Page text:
A tale of green soup

by Kellie Wyllie

THIS WEEKEND UNWRAPPED at a frenzied pace. It’s Friday night at last. The sun set just after four, although the sky gave way to dusk an hour before that. Gage, our black border collie–lab, sits at the front door and demands a walk; his wiry tail twitches back and forth. The fridge looks empty except for a box of orange juice, a head of celery, and four chorizo sausages. But the vegetable garden has kale and leeks, and the freezer is stocked with chicken broth. A basket of potatoes and a braid of garlic hang in the garden room. I decide to make a pot of caldo verde soup. I put a bottle of white wine in the fridge to chill before Gage and I walk to buy a baguette from a small grocer in Cadboro Bay, a neighbourhood of Saanich.

The Portuguese claim caldo verde as a national dish. The green soup originated in the Iberian Peninsula, the southernmost region of Europe split between Spain and Portugal. Iberia is famous for cork oak, the last lynx population in Europe, and black pigs. Under strict agricultural regulations, each pig requires a minimum of five acres of organic oak woodlands or savannah to graze. The sustainable agro-ecosystem—Spanish, holm, gall, and cork oak trees—can be traced back to the arrival of the Phoenicians in the eighth century BC. The pigs feed on the acorns dropped by the oak trees, and in turn, they protect the biodiversity created by the establishment of the ancient farming system.

Iberian ham (jamón ibérico) and pork is renowned as the finest in the world. When the Romans drove the Phoenicians out, they carried on the existing agricultural traditions. The Roman Empire collapsed; yet, as so often happens, many cultural practices remained. The recipe for chorizo sausage is one custom that the Iberians passed down from generation to generation.

In the summer of 2016, my husband and I hiked the Iberian Peninsula for a week. We trekked by pastoral farm after pastoral farm where the pigs are raised. We walked between waist-high stonewalls on paths that divided farmers’ fields. We marvelled at the cleanliness of the land, the healthiness of the animals, and the sustainability of the agricultural practices, and we admired the oak trees, especially the cork oaks with their burgundy trunks where the bark had been removed. The movement to protect farmland and farm animals in Iberia seemed to be more advanced than our efforts on Vancouver Island. Some days we would stop in a village for lunch and order a bowl of caldo verde soup. Every restaurant served its own version of the green soup garnished with chorizo sausage made at a nearby farm or in a small salumeria.

I REMEMBER EATING my mother’s potato-bacon soup the winter when I was five. We lived in a mill town of about 600 people on the Columbia River in the Selkirk Mountains. The sawmill had burnt down that winter, and the whole town struggled financially. Most families had chicken coops. When my father cleaned ours, he spread a layer of sawdust to counter the stench of the chicken manure. He grew vegetables in the front and back yards, the potatoes on mounds of soil. I don’t know where my parents bought the back bacon, or even if they bought it at all. Perhaps they traded 50 pounds of potatoes for 50 pounds of bacon? A huge piece must have hung frozen in the woodshed, because all winter, we ate potato-bacon soup for lunch and dinner. The pork ran out near the end of the season, and it simply became potato soup. I don’t recall if I tired of the taste, but I do remember that two or three times a week my mother would pull hot loaves of bread from the wood stove oven. After it cooled a little, she would pass us thick slices on which we spread butter churned from cream from the neighbour’s cows.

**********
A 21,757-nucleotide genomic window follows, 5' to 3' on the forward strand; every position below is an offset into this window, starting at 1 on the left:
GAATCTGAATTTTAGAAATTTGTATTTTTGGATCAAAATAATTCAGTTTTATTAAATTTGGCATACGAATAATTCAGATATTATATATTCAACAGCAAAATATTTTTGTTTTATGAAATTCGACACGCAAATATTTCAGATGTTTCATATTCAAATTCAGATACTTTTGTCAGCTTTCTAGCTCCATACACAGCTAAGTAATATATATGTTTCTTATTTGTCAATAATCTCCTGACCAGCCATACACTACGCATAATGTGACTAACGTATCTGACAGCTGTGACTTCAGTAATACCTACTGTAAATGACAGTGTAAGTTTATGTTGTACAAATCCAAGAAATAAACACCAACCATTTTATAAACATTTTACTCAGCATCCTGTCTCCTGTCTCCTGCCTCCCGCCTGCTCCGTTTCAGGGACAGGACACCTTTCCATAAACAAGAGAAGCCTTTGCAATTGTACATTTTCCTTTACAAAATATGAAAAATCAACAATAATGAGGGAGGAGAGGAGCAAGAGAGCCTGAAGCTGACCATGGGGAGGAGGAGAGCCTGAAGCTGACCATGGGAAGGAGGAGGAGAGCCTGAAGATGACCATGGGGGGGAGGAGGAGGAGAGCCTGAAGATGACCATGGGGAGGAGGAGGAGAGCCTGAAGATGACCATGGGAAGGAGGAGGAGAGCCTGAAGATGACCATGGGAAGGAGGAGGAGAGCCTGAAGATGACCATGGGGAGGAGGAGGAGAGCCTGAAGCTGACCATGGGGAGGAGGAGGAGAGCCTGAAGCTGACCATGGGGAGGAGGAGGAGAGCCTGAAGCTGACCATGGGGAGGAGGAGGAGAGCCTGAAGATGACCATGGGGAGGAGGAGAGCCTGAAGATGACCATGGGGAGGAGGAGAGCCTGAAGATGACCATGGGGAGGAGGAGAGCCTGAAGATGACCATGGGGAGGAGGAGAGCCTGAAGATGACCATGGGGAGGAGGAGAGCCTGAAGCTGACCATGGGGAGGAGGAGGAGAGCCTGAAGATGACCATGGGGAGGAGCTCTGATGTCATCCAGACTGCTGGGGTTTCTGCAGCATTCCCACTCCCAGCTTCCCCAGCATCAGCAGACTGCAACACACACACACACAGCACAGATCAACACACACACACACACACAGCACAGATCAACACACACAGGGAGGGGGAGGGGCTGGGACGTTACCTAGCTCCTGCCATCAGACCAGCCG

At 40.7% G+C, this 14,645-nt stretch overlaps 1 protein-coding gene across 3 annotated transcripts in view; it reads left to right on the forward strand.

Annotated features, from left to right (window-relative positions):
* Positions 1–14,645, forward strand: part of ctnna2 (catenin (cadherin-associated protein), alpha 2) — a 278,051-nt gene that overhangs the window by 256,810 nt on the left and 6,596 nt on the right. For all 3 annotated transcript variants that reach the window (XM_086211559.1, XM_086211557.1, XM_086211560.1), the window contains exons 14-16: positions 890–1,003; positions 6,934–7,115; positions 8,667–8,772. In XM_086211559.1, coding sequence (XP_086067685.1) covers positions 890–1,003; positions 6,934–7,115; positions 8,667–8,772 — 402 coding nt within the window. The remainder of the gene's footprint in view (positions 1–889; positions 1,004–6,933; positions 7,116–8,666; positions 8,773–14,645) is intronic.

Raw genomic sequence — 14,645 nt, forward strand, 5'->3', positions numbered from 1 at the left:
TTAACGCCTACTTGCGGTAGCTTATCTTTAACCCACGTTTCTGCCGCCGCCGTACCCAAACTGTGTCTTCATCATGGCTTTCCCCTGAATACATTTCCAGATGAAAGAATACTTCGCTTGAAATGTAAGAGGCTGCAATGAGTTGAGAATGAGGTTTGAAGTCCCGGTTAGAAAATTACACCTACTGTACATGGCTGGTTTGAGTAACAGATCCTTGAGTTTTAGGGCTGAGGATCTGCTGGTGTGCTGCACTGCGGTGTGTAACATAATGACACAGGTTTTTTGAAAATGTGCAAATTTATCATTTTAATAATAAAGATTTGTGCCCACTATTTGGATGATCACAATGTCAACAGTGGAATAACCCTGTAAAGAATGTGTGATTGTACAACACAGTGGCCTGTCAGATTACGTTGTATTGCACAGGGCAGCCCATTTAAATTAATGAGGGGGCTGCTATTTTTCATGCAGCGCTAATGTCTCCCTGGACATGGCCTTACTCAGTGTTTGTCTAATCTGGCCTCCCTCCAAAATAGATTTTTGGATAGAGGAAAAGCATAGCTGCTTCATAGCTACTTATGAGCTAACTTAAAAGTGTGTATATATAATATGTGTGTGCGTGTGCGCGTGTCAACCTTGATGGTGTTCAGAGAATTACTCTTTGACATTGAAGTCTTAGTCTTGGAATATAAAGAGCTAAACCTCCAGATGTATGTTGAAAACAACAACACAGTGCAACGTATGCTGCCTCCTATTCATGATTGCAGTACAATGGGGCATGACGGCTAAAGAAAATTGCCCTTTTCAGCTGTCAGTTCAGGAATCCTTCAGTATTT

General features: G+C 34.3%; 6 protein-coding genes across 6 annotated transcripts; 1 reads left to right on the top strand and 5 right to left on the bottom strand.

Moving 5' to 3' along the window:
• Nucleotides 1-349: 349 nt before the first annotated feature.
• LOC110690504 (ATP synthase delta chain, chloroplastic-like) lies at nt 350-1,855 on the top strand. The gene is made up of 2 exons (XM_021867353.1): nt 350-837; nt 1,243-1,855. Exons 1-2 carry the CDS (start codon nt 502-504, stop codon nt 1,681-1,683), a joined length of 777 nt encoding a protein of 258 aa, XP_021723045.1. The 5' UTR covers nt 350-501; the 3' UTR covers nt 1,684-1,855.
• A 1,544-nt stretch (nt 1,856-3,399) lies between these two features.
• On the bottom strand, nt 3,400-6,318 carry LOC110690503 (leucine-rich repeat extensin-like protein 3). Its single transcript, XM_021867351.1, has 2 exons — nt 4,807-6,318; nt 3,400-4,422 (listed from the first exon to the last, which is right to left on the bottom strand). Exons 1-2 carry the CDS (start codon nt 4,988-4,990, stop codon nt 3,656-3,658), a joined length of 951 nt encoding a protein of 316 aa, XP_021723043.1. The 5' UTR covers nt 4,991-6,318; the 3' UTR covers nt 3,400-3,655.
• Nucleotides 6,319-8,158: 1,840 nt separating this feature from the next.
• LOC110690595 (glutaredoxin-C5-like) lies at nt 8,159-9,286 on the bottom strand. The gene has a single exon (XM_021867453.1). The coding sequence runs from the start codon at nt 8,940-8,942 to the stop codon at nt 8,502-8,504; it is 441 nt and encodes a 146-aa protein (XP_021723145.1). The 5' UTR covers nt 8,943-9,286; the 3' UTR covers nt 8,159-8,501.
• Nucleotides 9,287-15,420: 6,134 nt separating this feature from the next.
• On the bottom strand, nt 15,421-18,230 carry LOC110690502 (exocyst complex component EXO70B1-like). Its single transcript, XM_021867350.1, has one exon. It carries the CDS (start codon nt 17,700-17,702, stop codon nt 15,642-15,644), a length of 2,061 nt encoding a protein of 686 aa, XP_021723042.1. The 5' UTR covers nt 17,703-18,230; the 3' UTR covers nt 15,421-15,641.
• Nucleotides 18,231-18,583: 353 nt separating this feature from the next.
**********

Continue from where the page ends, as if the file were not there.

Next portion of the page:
illustration of a bowl of caldo verde and spoon
Illustrations: Samantha Wey

I am an organic gardener. The potatoes that I chop into half-inch cubes for the caldo verde were grown last summer in 10-litre felt bags. There are five raised vegetable beds in my garden, but I grow the potatoes in bags so that I don’t need to rotate the crop each year. I use the raised beds for the year-round gardening that’s possible here on the West Coast. This year, I planted red bliss potatoes on the recommendation of an article about caldo verde in Cook’s Illustrated magazine. The waxy potato holds its shape, and the sugar and starch content is lower than other potatoes like Yukon Gold.

The leeks in my garden resist my attempt to harvest them as their long white roots grab onto the soil. I knock the two plants that I pulled for the soup against a stone wall to get rid of the dirt. I clip off a dozen lacinato kale leaves before I head back to the kitchen. Gage prances beside me. The long, thin kale leaves are dark green, almost black. I like this type of kale because it is the easiest to chiffonade—stems removed, stacked, rolled, and sliced into thin strips.

In the kitchen, I peel the garlic and slice the leeks. I bought heads of garlic from Salt Spring Seeds, a small company committed to the preservation of heirloom plants. I peel the chesnok garlic’s papery pink-and-purple striped cover and mince the cloves. I rinse the leeks under cold water, cut off the roots and thick green stems, and quarter and slice the white stalk that’s left. The garlic, leek, and small-diced celery go into a heavy red enamel soup pot, where I added olive oil a few minutes earlier to heat. Delectable aromas infuse the air.

The Portuguese use collards to green their soup. On the same farms where the pigs are raised, there are often a few citrus trees, a vegetable garden, some chickens, and sometimes an Andalusian horse or two. Each day that we hiked, we experienced a blend of complex farm odours—manure mixed with the fragrance of lemon and orange blossoms and earthy soil. Most farmers on the stony peninsula still butcher and cure their own meat, another nod to their commitment to sustainable agriculture. To make the chorizo sausage, farmers, butchers, and chefs empty, clean, and fill pig gut with chopped pork, pork fat, and smoked paprika.

The garlic for my caldo verde grew in a raised bed bordered by a wattle fence woven with willow whips. Wattle fences were popular in medieval Europe. The Cluny Museum in Paris uses them to edge raised beds planted with the same flowers that are woven into the 16th century Flanders tapestries inside. Willow loves to grow—copse it in the fall, and by spring it will have sent out a multitude of long, flexible branches ready for harvest early in the summer.